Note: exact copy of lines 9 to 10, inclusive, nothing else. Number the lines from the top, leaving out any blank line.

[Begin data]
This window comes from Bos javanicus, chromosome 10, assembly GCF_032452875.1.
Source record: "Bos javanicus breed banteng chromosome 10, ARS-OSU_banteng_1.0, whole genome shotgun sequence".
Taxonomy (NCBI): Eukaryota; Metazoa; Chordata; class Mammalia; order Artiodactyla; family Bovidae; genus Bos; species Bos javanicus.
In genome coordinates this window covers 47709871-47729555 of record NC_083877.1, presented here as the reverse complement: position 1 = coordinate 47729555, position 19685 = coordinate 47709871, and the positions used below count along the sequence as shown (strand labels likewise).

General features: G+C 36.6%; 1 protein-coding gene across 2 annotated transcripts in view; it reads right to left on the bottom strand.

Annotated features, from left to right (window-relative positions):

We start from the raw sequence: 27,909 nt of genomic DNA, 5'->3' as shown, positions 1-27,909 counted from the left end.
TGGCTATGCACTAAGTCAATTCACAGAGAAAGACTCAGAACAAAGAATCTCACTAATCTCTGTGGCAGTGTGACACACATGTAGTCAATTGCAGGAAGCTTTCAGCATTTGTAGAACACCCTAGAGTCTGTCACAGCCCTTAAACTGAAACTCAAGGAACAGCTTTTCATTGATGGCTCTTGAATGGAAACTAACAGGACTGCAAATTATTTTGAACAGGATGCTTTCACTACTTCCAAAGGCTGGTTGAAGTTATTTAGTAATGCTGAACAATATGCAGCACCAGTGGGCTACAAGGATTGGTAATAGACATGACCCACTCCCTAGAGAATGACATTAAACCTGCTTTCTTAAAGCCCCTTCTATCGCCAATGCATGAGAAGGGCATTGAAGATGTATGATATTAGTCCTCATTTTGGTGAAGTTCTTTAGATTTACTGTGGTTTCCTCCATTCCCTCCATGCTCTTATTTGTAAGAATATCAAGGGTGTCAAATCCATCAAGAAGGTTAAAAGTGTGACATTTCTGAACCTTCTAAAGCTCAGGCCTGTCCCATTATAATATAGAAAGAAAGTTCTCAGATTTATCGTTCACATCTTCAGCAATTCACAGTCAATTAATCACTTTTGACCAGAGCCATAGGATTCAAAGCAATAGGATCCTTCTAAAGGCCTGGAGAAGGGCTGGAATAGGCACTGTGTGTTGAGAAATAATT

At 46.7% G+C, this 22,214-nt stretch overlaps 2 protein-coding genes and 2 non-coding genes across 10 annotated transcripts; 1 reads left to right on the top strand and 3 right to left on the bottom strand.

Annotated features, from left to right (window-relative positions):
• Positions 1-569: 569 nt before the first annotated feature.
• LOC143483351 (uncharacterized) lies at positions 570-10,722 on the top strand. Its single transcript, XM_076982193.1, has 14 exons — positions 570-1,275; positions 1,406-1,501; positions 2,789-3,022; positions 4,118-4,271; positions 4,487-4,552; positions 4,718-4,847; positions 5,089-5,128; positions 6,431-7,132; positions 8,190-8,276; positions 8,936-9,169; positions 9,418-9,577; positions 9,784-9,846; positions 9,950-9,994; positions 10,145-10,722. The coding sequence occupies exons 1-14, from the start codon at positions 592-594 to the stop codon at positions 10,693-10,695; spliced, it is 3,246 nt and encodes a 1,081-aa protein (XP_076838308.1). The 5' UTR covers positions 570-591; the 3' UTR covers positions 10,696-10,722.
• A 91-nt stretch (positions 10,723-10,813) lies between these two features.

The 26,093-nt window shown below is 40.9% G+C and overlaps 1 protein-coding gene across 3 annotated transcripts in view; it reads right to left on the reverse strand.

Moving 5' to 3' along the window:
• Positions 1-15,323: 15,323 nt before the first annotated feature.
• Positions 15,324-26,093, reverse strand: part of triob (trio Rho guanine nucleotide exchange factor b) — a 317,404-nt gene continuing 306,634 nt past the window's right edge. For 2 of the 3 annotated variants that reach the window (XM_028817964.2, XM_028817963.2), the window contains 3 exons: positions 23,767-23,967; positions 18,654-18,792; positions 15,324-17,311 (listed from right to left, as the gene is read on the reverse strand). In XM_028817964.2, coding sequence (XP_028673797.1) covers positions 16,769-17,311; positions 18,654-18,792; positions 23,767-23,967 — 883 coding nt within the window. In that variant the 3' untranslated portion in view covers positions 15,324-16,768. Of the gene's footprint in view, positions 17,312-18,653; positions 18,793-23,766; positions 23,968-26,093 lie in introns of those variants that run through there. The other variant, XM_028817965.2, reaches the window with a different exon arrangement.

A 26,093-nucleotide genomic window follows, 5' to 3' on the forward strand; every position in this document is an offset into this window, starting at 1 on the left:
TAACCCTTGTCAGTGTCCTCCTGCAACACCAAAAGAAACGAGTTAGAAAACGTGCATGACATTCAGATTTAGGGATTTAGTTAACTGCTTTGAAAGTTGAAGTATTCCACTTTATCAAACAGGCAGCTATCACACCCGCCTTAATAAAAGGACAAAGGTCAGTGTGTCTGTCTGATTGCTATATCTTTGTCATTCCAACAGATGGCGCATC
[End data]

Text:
At 46.7% G+C, this 22,214-nt stretch overlaps 2 protein-coding genes and 2 non-coding genes across 10 annotated transcripts; 1 reads left to right on the top strand and 3 right to left on the bottom strand.

Annotated features, from left to right (window-relative positions):